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Thread: Integrating Factor Problem

  1. #1
    Member VitaX's Avatar
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    Integrating Factor Problem

    Find the solution of the initial value problem.

    $\displaystyle ty' + (t+1)y = t$ ; $\displaystyle y(ln2) = 1$ ; $\displaystyle t > 0$

    $\displaystyle \frac{dy}{dx} + p(x)y = Q(x)$

    $\displaystyle y' + \left(1 + \frac{1}{t} \right)y = 1$

    $\displaystyle p(t) = 1 + \frac{1}{t}$ ; $\displaystyle Q(t) = 1$

    $\displaystyle \int p(x) = \int 1 + \frac{1}{t} dt = t + ln(t)$

    Integrating Factor: $\displaystyle e^{t + ln(t)} = e^{t}e^{ln(t)} = te^t$

    $\displaystyle te^t \left[y' + \left(1 + \frac{1}{t} \right)y \right] = te^t$

    $\displaystyle te^t y' + \left(1 + \frac{1}{t} \right)y = te^t$

    $\displaystyle u'v + v'u = \frac{d}{dx} (uv)$ ; $\displaystyle u = y$ ; $\displaystyle v = te^t$

    $\displaystyle \frac{d}{dt}[yte^t] = te^t$

    $\displaystyle \int d[yte^t] = \int te^t dt$

    $\displaystyle yte^t = \int te^t dt$

    Integrate by Parts: $\displaystyle \int te^t dt = te^t - e^t$

    $\displaystyle yte^t = te^t - e^t$

    $\displaystyle y(t) = 1 - \frac{1}{t} + C$

    Initial Condition: $\displaystyle y(ln2) = 1$

    $\displaystyle y(ln2) = 1 = 1 - \frac{1}{ln2} + C$

    $\displaystyle C = \frac{1}{ln2}$

    My Solution: $\displaystyle y(t) = 1 - \frac{1}{t} + \frac{1}{ln2}$

    Book Solution: $\displaystyle y(t) = \frac{t - 1 + 2e^{-t}}{t}$

    Where exactly did I go wrong?
    Last edited by VitaX; Sep 5th 2011 at 04:19 PM.
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  2. #2
    Rhymes with Orange Chris L T521's Avatar
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    Re: Integrating Factor Problem

    Quote Originally Posted by VitaX View Post
    Find the solution of the initial value problem.

    $\displaystyle ty' + (t+1)y = t$ ; $\displaystyle y(ln2) = 1$ ; $\displaystyle t > 0$

    $\displaystyle \frac{dy}{dx} + p(x)y = Q(x)$

    $\displaystyle y' + \left(1 + \frac{1}{t} \right)y = 1$

    $\displaystyle p(t) = 1 + \frac{1}{t}$ ; $\displaystyle Q(t) = 1$

    $\displaystyle \int p(x) = \int 1 + \frac{1}{t} dt = t + ln(t)$

    Integrating Factor: $\displaystyle e^{t + ln(t)} = e^{t}e^{ln(t)} = te^t$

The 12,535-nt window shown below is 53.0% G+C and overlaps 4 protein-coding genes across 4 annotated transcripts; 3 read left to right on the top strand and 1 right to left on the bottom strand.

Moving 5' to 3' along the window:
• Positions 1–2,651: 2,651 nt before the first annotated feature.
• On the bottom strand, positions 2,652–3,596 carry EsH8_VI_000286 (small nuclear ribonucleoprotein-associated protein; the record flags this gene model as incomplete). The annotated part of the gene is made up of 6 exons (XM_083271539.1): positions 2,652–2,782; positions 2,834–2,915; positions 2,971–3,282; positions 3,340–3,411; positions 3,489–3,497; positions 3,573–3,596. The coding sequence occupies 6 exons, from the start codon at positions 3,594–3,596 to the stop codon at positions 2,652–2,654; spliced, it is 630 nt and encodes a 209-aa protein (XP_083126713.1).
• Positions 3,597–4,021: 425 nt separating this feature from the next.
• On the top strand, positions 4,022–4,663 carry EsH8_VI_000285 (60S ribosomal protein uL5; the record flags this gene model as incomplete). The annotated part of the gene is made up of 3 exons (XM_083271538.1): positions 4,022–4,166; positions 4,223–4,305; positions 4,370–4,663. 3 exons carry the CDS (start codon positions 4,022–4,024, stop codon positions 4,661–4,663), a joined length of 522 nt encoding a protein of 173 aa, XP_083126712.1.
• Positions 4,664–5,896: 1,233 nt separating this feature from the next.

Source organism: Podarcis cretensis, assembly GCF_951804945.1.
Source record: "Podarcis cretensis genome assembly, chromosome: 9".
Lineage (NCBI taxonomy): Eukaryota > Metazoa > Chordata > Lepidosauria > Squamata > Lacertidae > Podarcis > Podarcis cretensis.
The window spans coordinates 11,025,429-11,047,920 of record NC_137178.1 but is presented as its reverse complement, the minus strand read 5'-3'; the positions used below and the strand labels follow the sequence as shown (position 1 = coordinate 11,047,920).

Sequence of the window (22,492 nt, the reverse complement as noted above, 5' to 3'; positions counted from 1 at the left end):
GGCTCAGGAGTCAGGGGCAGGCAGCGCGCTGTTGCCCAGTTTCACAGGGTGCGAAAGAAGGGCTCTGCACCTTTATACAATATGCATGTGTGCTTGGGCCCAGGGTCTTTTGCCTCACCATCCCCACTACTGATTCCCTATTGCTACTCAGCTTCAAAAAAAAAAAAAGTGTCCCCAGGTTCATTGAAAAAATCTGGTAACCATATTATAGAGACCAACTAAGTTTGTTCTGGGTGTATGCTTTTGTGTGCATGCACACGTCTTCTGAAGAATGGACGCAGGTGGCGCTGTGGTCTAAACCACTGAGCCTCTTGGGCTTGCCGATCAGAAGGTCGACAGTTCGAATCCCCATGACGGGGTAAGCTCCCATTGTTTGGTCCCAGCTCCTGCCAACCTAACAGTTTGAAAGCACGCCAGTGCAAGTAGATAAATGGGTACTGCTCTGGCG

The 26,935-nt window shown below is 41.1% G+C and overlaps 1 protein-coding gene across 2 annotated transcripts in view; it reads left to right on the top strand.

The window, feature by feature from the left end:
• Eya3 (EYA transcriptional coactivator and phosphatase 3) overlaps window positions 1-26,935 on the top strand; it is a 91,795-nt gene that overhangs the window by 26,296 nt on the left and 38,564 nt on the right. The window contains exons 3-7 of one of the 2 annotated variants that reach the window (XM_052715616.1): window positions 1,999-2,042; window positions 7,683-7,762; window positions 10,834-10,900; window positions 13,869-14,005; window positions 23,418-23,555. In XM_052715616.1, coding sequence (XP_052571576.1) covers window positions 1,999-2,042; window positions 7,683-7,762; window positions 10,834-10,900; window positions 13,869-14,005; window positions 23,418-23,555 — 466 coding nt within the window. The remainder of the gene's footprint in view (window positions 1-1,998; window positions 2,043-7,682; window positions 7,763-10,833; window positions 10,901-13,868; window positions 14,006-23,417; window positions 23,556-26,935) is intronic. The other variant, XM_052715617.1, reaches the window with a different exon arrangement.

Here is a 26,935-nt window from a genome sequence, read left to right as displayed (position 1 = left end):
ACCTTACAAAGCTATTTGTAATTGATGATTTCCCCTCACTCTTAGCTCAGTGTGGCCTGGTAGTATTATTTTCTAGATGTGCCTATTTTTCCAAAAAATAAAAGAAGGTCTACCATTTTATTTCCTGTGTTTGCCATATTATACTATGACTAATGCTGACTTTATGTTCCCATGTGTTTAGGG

$\displaystyle te^t \left[y' + \left(1 + \frac{1}{t} \right)y \right] = te^t$

    $\displaystyle te^t y' + \left(1 + \frac{1}{t} \right)y = te^t$

    $\displaystyle u'v + v'u = \frac{d}{dx} (uv)$ ; $\displaystyle u = y$ ; $\displaystyle v = te^t$

    $\displaystyle \frac{d}{dt}[yte^t] = te^t$

    $\displaystyle \int d[yte^t] = \int te^t dt$

    $\displaystyle yte^t = \int te^t dt$

    Integrate by Parts: $\displaystyle \int te^t dt = te^t - e^t$

    $\displaystyle yte^t = te^t - e^t$ This is where you made your mistake.

    $\displaystyle y(t) = 1 - \frac{1}{t} + C$

    Initial Condition: $\displaystyle y(ln2) = 1$

    $\displaystyle y(ln2) = 1 = 1 - \frac{1}{ln2} + C$

    $\displaystyle C = \frac{1}{ln2}$

    My Solution: $\displaystyle y(t) = 1 - \frac{1}{t} + \frac{1}{ln2}$

    Book Solution: $\displaystyle y(t) = \frac{t - 1 + 2e^{-t}}{t}$

    Where exactly did I go wrong?
    You made your mistake when you said $\displaystyle yte^t = te^t-e^t$. It should be $\displaystyle yte^t=te^t-e^t{\color{red} + C}$.

    That way, when you divide through by $\displaystyle te^t$, you get $\displaystyle y=1-\frac{1}{t}+\frac{1}{t}Ce^{-t}$

    Now apply your initial condition to get the book's solution.

    I hope this helps.
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  3. #3
    Member VitaX's Avatar
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    Re: Integrating Factor Problem

    Ah, OK. Thanks for clearing that up.
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